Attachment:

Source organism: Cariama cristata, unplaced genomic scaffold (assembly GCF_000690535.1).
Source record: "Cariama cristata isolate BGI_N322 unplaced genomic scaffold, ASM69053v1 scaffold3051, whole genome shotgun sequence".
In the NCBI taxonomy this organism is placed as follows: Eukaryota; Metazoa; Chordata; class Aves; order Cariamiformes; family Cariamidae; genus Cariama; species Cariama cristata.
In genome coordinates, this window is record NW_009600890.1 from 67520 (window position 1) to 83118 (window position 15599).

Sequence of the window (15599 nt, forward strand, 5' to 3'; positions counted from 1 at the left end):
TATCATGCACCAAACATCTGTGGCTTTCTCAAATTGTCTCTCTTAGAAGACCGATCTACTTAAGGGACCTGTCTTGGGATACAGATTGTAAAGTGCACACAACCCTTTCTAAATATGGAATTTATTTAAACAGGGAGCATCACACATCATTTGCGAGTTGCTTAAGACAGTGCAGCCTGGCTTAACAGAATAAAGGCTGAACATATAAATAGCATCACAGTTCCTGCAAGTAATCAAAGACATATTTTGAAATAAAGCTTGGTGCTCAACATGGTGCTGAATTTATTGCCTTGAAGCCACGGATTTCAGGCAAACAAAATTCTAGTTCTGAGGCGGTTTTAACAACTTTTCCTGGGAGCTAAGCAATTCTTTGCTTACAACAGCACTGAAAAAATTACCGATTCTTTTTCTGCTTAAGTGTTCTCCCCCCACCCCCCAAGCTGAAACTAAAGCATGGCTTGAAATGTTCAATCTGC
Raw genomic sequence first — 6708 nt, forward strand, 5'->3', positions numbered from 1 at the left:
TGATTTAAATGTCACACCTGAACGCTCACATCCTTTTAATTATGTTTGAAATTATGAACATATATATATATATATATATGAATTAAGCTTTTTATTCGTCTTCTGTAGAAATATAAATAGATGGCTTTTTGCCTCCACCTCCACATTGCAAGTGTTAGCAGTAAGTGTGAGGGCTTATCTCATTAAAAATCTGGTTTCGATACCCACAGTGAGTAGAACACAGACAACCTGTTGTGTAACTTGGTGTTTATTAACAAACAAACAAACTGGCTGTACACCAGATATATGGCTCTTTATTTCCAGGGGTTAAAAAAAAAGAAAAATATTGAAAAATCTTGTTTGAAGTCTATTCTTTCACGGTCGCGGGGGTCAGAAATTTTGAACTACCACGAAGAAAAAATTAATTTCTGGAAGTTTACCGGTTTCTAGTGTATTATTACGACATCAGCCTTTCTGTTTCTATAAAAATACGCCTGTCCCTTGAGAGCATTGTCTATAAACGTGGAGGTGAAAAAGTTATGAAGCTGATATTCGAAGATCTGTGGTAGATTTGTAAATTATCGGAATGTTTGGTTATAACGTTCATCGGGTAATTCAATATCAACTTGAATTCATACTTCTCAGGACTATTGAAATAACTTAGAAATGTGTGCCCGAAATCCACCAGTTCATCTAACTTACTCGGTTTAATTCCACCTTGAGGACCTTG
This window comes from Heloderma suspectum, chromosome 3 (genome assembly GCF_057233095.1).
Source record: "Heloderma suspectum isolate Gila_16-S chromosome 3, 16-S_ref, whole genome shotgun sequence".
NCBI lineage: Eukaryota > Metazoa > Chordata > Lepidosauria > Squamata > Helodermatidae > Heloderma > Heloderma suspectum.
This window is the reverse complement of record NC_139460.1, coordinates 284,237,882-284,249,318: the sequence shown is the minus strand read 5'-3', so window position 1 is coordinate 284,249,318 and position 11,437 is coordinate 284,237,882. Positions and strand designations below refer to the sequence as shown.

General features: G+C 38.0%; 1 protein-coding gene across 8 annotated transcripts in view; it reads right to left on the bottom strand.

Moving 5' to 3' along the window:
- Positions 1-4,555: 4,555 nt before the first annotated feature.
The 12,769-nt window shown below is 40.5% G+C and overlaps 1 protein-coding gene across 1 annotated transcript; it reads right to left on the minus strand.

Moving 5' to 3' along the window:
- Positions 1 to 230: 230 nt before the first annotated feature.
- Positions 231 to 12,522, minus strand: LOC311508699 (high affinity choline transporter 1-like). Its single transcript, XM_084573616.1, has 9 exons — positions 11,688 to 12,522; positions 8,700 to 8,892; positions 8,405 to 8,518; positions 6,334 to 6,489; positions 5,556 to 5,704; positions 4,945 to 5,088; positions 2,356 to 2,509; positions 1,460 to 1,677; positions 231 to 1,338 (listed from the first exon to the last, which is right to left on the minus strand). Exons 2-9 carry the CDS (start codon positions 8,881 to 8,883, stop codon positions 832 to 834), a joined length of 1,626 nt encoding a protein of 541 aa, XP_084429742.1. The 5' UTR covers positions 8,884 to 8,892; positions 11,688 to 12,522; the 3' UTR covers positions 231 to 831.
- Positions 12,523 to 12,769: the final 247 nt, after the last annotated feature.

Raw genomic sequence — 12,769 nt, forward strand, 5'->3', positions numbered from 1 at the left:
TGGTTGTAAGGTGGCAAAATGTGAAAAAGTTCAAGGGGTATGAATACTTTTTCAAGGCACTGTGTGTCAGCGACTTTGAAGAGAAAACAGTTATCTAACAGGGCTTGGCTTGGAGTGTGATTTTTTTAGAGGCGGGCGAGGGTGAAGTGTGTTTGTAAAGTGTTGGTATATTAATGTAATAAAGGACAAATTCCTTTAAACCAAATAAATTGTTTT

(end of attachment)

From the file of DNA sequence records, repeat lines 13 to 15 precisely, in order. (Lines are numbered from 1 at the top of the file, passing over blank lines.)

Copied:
General features: G+C 38.0%; 1 protein-coding gene across 8 annotated transcripts in view; it reads right to left on the bottom strand.

Moving 5' to 3' along the window:
- Positions 1-4,555: 4,555 nt before the first annotated feature.